There are also a number of reports that have indicating that neuroinflammation contributes to the pathogenesis of AD such as inflammation-mediated apoptosis (Calissano et al. 2009; Canu and Calissano 2003; McPhie et al. 2003), decreased Aβ clearance through the blood brain barrier induced by chronic neuroinflammation and regulated by LRP-1 and RAGE (Deane et al. 2004; Donahue et al. 2006; Jeynes and Provias 2008; Yan et al. 2008), as well as neuroinflammation triggered by Aβ or tau hyper-phosphorylation (Butterfield and Boyd-Kimball 2004; Butterfield et al. 2007, 2010; Flirski and Sobow 2005; Lecanu et al. 2006; Metcalfe and Figueiredo-Pereira 2010; Yatin et al. 1999).

Inflammation and Telomere Shortening

Telomere shortening may be related to diseases of aging and neurodegeneration involving inflammation (Amsellem et al. 2011; Fitzpatrick et al. 2007; Nawrot and Staessen 2008; Richards et al. 2008; Thorsteinsdottir et al. 2011) (Table 2). Telomere shortening often occurs with repeated mitoses in response to oxidation and inflammation (Wolkowitz et al. 2011).
Table 2

Inflammation and telomere shortening

Diseases

Samples

Telomere length

Possible inflammation mechanism

References

AD

In vivo (mice)

Shortened

Decreased reactive microgliosis

Rolyan et al. (2011)

Aging

Human blood

Shortened

Inflammation factors induced by oxidative stress

Martin-Ruiz et al. (2011)

Human blood

Shortened

Elevated IL-6 and TNF-α levels

Kaszubowska et al. (2011)

In vitro (human glomerular mesangial cells

Shortened

Elevated expression of p53 and p21 as an inflammation mediator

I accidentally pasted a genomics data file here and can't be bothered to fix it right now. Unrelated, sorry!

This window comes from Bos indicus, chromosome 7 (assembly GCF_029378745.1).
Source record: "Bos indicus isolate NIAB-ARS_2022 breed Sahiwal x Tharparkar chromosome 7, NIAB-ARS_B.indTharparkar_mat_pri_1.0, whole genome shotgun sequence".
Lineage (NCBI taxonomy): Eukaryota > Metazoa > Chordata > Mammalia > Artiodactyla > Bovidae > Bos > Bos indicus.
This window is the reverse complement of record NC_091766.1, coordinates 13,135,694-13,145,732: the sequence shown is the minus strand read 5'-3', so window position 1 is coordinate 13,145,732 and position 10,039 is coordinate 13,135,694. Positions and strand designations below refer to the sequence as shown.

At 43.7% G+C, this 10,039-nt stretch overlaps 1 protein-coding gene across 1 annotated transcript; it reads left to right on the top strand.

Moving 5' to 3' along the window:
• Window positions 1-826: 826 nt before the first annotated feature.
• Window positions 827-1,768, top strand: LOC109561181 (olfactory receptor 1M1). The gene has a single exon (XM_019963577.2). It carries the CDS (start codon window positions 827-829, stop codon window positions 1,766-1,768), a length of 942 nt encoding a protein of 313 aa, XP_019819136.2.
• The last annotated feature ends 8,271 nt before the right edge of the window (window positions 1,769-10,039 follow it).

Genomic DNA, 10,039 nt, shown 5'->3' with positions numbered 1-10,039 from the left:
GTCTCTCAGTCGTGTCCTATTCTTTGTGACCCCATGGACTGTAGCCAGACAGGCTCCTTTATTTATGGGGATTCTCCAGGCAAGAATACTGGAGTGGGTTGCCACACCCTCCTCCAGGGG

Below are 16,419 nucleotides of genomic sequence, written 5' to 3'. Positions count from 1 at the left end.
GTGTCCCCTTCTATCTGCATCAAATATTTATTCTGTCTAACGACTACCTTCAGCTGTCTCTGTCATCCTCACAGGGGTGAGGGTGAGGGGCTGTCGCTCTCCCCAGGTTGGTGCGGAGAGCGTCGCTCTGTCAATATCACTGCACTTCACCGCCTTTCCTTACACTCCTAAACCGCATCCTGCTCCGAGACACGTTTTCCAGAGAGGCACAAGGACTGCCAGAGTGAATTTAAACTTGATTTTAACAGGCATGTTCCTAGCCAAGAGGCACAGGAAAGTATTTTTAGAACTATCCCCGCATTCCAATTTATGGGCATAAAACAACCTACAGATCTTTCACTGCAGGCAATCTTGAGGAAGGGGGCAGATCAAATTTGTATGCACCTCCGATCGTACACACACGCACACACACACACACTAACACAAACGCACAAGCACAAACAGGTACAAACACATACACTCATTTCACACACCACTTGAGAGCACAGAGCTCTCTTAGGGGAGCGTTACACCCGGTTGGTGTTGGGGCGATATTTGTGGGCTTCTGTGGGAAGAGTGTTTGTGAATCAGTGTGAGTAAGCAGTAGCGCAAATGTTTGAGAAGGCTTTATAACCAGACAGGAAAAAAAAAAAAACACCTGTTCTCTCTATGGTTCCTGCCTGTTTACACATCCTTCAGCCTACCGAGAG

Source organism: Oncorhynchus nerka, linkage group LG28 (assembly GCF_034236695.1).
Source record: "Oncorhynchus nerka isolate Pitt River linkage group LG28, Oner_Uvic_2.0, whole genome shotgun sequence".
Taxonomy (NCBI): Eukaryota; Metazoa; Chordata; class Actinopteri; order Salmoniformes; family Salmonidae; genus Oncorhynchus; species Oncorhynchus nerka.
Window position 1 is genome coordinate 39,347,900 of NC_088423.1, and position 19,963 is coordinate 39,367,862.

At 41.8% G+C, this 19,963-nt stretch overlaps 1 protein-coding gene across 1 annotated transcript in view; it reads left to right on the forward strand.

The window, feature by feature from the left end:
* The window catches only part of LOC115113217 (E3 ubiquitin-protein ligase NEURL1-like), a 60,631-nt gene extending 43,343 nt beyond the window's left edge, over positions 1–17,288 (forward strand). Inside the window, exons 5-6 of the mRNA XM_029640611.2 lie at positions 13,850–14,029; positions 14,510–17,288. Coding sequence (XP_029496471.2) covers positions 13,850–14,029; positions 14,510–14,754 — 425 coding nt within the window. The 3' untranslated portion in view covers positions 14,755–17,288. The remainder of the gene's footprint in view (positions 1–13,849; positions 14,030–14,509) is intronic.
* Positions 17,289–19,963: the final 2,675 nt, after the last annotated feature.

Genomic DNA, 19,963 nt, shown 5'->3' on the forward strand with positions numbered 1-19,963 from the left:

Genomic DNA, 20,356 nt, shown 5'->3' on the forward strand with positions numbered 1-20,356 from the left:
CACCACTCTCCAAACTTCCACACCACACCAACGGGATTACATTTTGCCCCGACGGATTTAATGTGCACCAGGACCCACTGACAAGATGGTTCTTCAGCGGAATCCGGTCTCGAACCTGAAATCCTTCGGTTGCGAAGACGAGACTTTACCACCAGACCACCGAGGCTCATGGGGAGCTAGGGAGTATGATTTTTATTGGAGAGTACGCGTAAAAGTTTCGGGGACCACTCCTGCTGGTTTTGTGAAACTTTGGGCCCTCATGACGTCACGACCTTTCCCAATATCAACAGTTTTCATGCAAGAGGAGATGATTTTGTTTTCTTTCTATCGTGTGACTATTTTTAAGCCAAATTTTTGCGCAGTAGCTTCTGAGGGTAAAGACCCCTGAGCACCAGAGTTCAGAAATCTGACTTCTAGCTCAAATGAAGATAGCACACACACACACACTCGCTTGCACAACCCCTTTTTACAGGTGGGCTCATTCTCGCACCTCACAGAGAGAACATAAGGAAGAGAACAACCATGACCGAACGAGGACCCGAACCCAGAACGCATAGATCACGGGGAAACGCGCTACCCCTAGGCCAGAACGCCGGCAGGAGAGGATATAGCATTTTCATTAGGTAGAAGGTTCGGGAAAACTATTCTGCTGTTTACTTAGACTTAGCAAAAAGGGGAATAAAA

Feng et al. (2011)

Human blood

Shortened

Elevated IL-6 and TNF-α levels

Kiecolt-Glaser et al. (2011)

Human blood leukocytes

Shortened

N/A

Chen et al. (2011)

Human liver tissues

Shortened

Chronic inflammation

Aikata et al. (2000)

Human blood leukocytes

Shortened

Oxidative stress-dependent inflammation

Valdes et al. (2005)

Anemia

Human blood

Shortened

N/A

den Elzen and Gussekloo (2011)

Atherosclerosis

In vitro model (CD14(+) CD16(+) monocytes

Shortened

Inducing expression of CD209 (chemokine receptors), release of cytokines

Merino et al. (2011)

Human blood leukocytes

Shortened

N/A

Ilmonen et al. (2008), Nettleton et al. (2008)

Barrett’s esophagus

Human blood leukocytes

Shortened

N/A

Risques et al. (2007)

CADASIL

Human blood leukocytes

Shortened

Oxidative stress-dependent inflammation

Ragno et al. (2011)

Colorectal cancer

Human blood leukocytes

Shortened

Lower level of fetuin-A (a circulating calcium-regulatory glycoprotein that inhibits vascular calcification and associated with inflammation and outcome)

Maxwell et al. (2011)

COPD

In vivo and in vitro

Shortened

Elevated MCP-1, IL-8, and ICAM-1 levels

Amsellem et al. (2011)

Human blood leukocytes

Shortened

IL-6 correlating negatively with telomere length

Savale et al. 2009)

Human blood leukocytes

Shortened

Elevated levels of inflammatory markers (CRP, sTNF receptors)

Houben et al. (2009)

Crohn disease

Human ileal mucosa

Longer

CD28 molecule by activated resident lymphocytes

Meresse et al. (2001)

CVD

Human blood leukocytes

Shortened

Elevated IL-6 and immunosenescence

Shiels et al. (2011), Spyridopoulos et al. (2009)

Human blood leukocytes

Shortened

Increased CRP and homocysteine levels

Richards et al. (2008)

Human blood leukocytes

Shortened

Elevated IL-6 and CRP

Bekaert et al. (2007)

In vitro (human coronary artery endothelial cells)

Shortened

Telomerase-based immortalization modifies the angiogenic/inflammatory responses

Baumer et al. (2011)

Dementia

Human blood leukocytes

Shortened

Oxidative stress-dependent inflammation

Valdes et al. (2010)

Depression

Human biopsies

Shortened

Oxidative stress-dependent inflammation

Teyssier et al. (2010)

Human blood leukocytes

Shortened

Elevated IL-6

Wolkowitz et al. (2011)

Diabetes

Human blood

Shortened

Elevated IL-6

Shiels et al. (2011)

Human blood

Shortened

Elevated TNF-α and oxidative stress-dependent inflammation

Murillo-Ortiz et al. (2012)

Gastric cancer

Human blood leukocytes

Shortened

N/A

Hou et al. (2009)

Hepatocellular carcinoma

Human liver tissues

Shortened

Chronic inflammation

Isokawa et al. (1999)

Hypertension

Human blood leukocytes

Shortened

Impaired zinc homeostasis and inflammation

Cipriano et al. (2009)

Human blood leukocytes